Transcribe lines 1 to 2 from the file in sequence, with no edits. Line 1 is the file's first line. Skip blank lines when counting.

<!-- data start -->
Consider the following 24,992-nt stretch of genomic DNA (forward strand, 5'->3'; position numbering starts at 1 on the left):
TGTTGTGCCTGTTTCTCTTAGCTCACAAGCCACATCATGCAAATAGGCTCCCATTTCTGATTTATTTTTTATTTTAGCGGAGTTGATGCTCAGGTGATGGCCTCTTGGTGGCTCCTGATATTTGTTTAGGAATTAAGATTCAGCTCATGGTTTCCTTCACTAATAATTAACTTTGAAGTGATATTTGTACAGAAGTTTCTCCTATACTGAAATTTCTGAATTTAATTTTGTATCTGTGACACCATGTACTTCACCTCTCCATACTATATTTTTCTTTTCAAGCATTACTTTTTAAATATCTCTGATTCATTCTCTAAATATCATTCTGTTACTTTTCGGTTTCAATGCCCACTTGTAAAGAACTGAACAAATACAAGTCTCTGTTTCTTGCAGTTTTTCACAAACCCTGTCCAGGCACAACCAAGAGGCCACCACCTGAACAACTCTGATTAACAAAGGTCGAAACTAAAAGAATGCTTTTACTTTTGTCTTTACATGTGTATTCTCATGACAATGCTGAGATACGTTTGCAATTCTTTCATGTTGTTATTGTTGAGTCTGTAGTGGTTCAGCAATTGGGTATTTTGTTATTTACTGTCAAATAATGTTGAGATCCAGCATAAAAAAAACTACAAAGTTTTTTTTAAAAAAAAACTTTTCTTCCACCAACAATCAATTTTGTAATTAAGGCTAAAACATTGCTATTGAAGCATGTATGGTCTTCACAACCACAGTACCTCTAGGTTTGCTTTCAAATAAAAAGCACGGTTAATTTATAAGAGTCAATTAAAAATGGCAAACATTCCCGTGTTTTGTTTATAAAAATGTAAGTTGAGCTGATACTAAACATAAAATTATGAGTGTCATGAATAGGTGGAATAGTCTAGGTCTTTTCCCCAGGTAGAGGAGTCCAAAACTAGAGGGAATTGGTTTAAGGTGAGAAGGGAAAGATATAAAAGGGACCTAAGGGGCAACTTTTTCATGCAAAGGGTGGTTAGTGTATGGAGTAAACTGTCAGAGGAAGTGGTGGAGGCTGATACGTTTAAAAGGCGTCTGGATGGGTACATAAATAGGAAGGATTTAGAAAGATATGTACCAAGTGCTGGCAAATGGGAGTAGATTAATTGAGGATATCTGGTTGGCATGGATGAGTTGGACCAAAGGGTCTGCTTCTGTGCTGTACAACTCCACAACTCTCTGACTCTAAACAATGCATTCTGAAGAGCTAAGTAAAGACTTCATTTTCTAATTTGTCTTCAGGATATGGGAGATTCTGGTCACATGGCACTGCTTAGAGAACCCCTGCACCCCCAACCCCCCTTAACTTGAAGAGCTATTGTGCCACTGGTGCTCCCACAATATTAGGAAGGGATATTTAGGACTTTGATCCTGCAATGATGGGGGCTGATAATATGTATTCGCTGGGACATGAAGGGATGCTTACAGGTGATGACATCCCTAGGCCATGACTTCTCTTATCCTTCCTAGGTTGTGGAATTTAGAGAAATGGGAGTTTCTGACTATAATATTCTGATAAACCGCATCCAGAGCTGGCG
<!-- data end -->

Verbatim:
Consider the following 24,992-nt stretch of genomic DNA (forward strand, 5'->3'; position numbering starts at 1 on the left):
TGTTGTGCCTGTTTCTCTTAGCTCACAAGCCACATCATGCAAATAGGCTCCCATTTCTGATTTATTTTTTATTTTAGCGGAGTTGATGCTCAGGTGATGGCCTCTTGGTGGCTCCTGATATTTGTTTAGGAATTAAGATTCAGCTCATGGTTTCCTTCACTAATAATTAACTTTGAAGTGATATTTGTACAGAAGTTTCTCCTATACTGAAATTTCTGAATTTAATTTTGTATCTGTGACACCATGTACTTCACCTCTCCATACTATATTTTTCTTTTCAAGCATTACTTTTTAAATATCTCTGATTCATTCTCTAAATATCATTCTGTTACTTTTCGGTTTCAATGCCCACTTGTAAAGAACTGAACAAATACAAGTCTCTGTTTCTTGCAGTTTTTCACAAACCCTGTCCAGGCACAACCAAGAGGCCACCACCTGAACAACTCTGATTAACAAAGGTCGAAACTAAAAGAATGCTTTTACTTTTGTCTTTACATGTGTATTCTCATGACAATGCTGAGATACGTTTGCAATTCTTTCATGTTGTTATTGTTGAGTCTGTAGTGGTTCAGCAATTGGGTATTTTGTTATTTACTGTCAAATAATGTTGAGATCCAGCATAAAAAAAACTACAAAGTTTTTTTTAAAAAAAAACTTTTCTTCCACCAACAATCAATTTTGTAATTAAGGCTAAAACATTGCTATTGAAGCATGTATGGTCTTCACAACCACAGTACCTCTAGGTTTGCTTTCAAATAAAAAGCACGGTTAATTTATAAGAGTCAATTAAAAATGGCAAACATTCCCGTGTTTTGTTTATAAAAATGTAAGTTGAGCTGATACTAAACATAAAATTATGAGTGTCATGAATAGGTGGAATAGTCTAGGTCTTTTCCCCAGGTAGAGGAGTCCAAAACTAGAGGGAATTGGTTTAAGGTGAGAAGGGAAAGATATAAAAGGGACCTAAGGGGCAACTTTTTCATGCAAAGGGTGGTTAGTGTATGGAGTAAACTGTCAGAGGAAGTGGTGGAGGCTGATACGTTTAAAAGGCGTCTGGATGGGTACATAAATAGGAAGGATTTAGAAAGATATGTACCAAGTGCTGGCAAATGGGAGTAGATTAATTGAGGATATCTGGTTGGCATGGATGAGTTGGACCAAAGGGTCTGCTTCTGTGCTGTACAACTCCACAACTCTCTGACTCTAAACAATGCATTCTGAAGAGCTAAGTAAAGACTTCATTTTCTAATTTGTCTTCAGGATATGGGAGATTCTGGTCACATGGCACTGCTTAGAGAACCCCTGCACCCCCAACCCCCCTTAACTTGAAGAGCTATTGTGCCACTGGTGCTCCCACAATATTAGGAAGGGATATTTAGGACTTTGATCCTGCAATGATGGGGGCTGATAATATGTATTCGCTGGGACATGAAGGGATGCTTACAGGTGATGACATCCCTAGGCCATGACTTCTCTTATCCTTCCTAGGTTGTGGAATTTAGAGAAATGGGAGTTTCTGACTATAATATTCTGATAAACCGCATCCAGAGCTGGCG